I wanted to marry into the Zeller family, but Rose Zeller never would make eye contact with me during 12 years of school. I guess she had her eyes lowered, praying that she could do better . . . which she did.
Marching down main street, the first thing to catch my eye was the now abandoned structure of Johnson Brothers' Garage, still full of wonderful memories. To see the fall release of the new Chevrolets each year and, later, the addition of Oldsmobile to the line was one of the highlights of the year.
One can still smell the coffee and the homemade donuts of Goldie Ogle that were available once the new cars were released.
It made one just stand and wonder who could ever afford a new '68 Olds for $1,499.99. Who would ever have that kind on money in the first place? A person could buy a good used car from Frank Padden backed up against the white fence next to the Great Northern Railroad tracks for just $300.
Danny Graham would oblige you for a 3 percent loan for $150 if one could scrounge up the other $150.
Imagine, if I could buy that car I would have the honor of having the deputy constable of Waverly, Jim O'Connell, be my personal repairman.
Sitting in the back of the garage under the dim lights next to Ches Ogle's 1948 green Chevy Coupe, was the black 1955 Chevy with the police interceptor engine that each evening would be driven by the Waverly constable, Thomas O'Connell.
One of Waverly's gravest offenses occurred when there was a drag race between Danny Borrell and Bill Sawatzke right down Main Street. If Tom would have had DNA testing at that time, he could have taken hair samples from the Bowling Alley and tracked down the offenders.
But they escaped capture and lived to tell about it. A crime still unsolved on the books of Waverly law enforcement.
Walking past the Johnson Bros. Garage, across from the Waverly Village Hall, one could not help but remember all the great events at the art deco Waverly Hall, constructed by the WPA.
The front steps held the feet of the Honorable Hubert H. Humphrey, as he announced his historical run for the United States Presidency. Waverly was in its glory - a vice president that called his home Waverly, Minn., and now a chance to increase its spot in history by being the home of a President of the USA.
Could it get any better than that?
Even a pew at St. Mary's Catholic Church was especially built and a name plate put in place for the great adopted son, in case he wanted to attend there.
Inside the Waverly Village Hall one can still hear the loud echoes from basketball games of St. Mary's High, coached by Ches Ogle, and later by Al Gutzke. No compensation for those boys - just the dignity and honor of the town and its people.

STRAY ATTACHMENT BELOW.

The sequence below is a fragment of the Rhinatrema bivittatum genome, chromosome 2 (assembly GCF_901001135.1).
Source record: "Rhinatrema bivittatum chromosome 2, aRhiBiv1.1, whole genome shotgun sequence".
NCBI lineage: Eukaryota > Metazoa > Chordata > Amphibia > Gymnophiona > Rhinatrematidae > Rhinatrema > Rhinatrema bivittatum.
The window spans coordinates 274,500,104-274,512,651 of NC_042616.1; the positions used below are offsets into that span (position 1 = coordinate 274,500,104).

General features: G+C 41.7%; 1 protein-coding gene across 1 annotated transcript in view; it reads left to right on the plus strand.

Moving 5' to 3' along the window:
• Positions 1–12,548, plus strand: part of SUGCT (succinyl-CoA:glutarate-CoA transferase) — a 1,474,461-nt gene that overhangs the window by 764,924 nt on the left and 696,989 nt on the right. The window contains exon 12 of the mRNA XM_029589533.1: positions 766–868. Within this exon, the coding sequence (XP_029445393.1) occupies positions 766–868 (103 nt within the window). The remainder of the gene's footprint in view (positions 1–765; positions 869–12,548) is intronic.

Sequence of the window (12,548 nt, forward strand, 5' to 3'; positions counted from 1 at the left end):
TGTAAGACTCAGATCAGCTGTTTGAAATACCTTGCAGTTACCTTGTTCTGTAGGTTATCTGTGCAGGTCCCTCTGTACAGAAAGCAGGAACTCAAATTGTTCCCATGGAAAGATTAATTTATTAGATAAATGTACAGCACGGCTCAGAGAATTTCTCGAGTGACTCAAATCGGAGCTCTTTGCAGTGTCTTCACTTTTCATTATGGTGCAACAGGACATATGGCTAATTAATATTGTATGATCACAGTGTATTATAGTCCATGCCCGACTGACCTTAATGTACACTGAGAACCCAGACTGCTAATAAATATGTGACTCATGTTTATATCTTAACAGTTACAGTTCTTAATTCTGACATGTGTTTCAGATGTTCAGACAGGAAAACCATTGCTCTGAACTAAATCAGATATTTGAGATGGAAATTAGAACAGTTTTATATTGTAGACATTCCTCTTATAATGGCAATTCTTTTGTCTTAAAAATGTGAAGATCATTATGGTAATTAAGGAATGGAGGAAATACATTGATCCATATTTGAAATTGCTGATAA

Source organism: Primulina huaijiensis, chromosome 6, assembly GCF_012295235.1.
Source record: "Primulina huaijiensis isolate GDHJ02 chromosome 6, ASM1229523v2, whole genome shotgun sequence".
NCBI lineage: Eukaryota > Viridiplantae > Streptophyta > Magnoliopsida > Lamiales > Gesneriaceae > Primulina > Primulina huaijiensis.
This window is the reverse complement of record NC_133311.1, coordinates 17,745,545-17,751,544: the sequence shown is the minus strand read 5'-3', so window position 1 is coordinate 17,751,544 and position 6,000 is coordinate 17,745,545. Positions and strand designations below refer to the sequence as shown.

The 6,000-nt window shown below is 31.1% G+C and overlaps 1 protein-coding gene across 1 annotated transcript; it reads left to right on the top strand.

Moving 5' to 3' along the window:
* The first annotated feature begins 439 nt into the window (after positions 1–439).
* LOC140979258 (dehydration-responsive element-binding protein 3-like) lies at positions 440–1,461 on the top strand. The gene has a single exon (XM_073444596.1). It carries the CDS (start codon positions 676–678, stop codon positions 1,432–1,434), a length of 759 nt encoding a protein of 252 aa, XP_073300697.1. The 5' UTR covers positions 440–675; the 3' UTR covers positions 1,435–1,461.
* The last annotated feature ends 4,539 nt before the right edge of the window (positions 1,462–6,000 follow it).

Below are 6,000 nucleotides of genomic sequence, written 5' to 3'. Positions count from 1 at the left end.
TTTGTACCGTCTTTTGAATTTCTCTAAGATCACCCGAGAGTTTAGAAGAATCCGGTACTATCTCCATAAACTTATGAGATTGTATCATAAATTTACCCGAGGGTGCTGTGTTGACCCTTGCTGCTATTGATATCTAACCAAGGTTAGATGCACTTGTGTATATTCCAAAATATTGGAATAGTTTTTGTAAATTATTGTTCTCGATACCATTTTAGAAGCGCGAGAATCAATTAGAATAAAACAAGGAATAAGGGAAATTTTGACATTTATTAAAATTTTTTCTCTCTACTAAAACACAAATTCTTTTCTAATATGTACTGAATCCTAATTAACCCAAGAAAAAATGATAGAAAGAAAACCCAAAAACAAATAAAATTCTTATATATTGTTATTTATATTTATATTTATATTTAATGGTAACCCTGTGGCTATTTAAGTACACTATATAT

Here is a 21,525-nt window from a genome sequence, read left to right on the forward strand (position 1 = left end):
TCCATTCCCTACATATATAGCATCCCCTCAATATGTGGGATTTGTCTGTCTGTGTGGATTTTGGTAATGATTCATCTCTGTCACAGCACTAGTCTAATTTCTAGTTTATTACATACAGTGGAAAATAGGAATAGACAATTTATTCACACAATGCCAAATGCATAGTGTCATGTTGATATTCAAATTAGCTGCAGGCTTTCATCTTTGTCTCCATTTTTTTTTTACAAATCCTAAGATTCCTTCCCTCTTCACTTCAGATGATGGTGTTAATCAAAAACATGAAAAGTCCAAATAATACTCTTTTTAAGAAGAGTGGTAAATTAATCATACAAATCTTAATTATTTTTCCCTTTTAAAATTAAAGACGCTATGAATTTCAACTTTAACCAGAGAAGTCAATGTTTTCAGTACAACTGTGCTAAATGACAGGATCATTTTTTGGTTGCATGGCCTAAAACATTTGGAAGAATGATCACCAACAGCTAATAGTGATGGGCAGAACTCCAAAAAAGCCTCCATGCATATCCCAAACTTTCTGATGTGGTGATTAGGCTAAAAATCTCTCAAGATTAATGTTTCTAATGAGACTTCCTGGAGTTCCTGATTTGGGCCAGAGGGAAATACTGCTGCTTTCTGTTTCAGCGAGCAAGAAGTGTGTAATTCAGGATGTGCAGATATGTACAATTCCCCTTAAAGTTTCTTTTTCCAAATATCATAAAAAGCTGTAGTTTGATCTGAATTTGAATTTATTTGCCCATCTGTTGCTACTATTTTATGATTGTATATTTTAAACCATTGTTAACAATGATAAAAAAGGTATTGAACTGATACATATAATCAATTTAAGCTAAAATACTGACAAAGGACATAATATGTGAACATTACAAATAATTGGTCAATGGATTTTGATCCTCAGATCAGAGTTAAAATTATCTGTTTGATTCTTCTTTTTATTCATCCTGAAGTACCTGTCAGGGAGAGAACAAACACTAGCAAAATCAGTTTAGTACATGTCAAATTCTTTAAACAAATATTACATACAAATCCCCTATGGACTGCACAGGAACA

Big band horns still bounce in my head from the walls of the village hall, recalling the music of the proms attended through the years by those fortunate enough to find the courage to ask a "girl" to go to the big event.
It was Waverly's version of MTV, only classier and chaperoned by the Sisters of St. Joseph of Carondolet. The twisted crepe paper is still stuck to the walls at the upper elevations of that old Village Hall from the Sisters' prom decorations.
Those same Sisters would step outside of the classroom, and would produce and direct musicals and plays by the hundreds through the years. I can still remember Gilbert and Sullivan's "All At Sea." The main male singer was Joe Lachermeier, who had a wonderful baritone voice that rivaled New York theater.
Some of us lesser performers had to hand out programs, work on the lights and sound effects, and draw the drapes.
While practice was going on for hours, some of us, with nothing better to do, would pick the locks and get to the coolers in the basement.
If Ray Daigle did not secure the chains enough to hold the sliding doors on top, we could reach our hands in and pull out a few bottles of Hamm's Beer. Mmmm, that was fine. "From the Land of Sky Blue Waters."
Thank goodness there were no bar codes and Ray had no known inventory system. I still feel a need to confess these misdeeds and replace that inventory.
That hall also had many wedding dances, and even Golden Glove boxing events that would rival Madison Square Garden. No Gillette Blue Blades though, just a heavyweight like Georgie Tuckenhagen or the McDonald brothers from Hollywood, always winners.
To Be Continued . . .